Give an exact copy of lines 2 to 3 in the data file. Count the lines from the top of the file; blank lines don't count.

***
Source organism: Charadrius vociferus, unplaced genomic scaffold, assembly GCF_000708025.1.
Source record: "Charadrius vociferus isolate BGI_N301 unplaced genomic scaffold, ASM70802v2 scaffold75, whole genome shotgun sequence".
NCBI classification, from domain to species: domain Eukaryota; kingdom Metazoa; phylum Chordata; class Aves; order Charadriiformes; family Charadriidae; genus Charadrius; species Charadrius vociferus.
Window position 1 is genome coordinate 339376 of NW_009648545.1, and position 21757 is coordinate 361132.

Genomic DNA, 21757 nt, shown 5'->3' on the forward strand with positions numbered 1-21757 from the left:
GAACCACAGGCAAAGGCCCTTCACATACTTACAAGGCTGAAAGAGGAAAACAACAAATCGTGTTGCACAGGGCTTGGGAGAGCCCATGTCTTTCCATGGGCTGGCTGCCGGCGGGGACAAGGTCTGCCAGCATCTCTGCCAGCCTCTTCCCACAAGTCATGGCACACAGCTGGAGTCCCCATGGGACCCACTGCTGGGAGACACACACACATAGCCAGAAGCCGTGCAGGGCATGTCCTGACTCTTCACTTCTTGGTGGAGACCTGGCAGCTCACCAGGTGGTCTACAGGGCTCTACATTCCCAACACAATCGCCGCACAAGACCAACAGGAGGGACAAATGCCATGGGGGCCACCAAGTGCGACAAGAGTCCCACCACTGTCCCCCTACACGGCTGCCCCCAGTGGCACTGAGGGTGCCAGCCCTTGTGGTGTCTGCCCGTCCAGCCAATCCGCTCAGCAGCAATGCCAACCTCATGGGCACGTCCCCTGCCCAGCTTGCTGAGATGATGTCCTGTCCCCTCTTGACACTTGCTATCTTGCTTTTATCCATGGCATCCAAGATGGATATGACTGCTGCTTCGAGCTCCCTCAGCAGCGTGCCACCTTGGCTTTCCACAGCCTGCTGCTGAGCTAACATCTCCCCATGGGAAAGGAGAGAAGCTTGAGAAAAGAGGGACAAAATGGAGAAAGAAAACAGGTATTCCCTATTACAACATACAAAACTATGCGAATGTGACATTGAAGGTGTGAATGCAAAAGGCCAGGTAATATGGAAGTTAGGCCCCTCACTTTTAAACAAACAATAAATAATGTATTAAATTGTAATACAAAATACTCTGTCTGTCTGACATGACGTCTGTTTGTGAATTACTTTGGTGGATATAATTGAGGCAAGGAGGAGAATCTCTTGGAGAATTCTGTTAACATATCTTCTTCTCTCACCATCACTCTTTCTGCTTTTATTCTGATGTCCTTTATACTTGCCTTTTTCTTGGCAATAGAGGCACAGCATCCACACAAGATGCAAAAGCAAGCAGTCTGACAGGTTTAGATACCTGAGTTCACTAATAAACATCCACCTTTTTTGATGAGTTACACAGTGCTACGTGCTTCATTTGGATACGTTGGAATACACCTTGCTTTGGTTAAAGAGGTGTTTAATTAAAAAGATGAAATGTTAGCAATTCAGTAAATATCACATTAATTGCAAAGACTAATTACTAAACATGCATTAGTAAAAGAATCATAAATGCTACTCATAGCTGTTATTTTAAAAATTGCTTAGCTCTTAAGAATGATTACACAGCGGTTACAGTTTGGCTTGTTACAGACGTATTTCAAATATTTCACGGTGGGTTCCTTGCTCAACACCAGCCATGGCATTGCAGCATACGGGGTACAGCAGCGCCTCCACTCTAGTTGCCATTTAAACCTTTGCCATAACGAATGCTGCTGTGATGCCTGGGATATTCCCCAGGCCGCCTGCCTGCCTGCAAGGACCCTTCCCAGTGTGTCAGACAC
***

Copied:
Source record: "Charadrius vociferus isolate BGI_N301 unplaced genomic scaffold, ASM70802v2 scaffold75, whole genome shotgun sequence".
NCBI classification, from domain to species: domain Eukaryota; kingdom Metazoa; phylum Chordata; class Aves; order Charadriiformes; family Charadriidae; genus Charadrius; species Charadrius vociferus.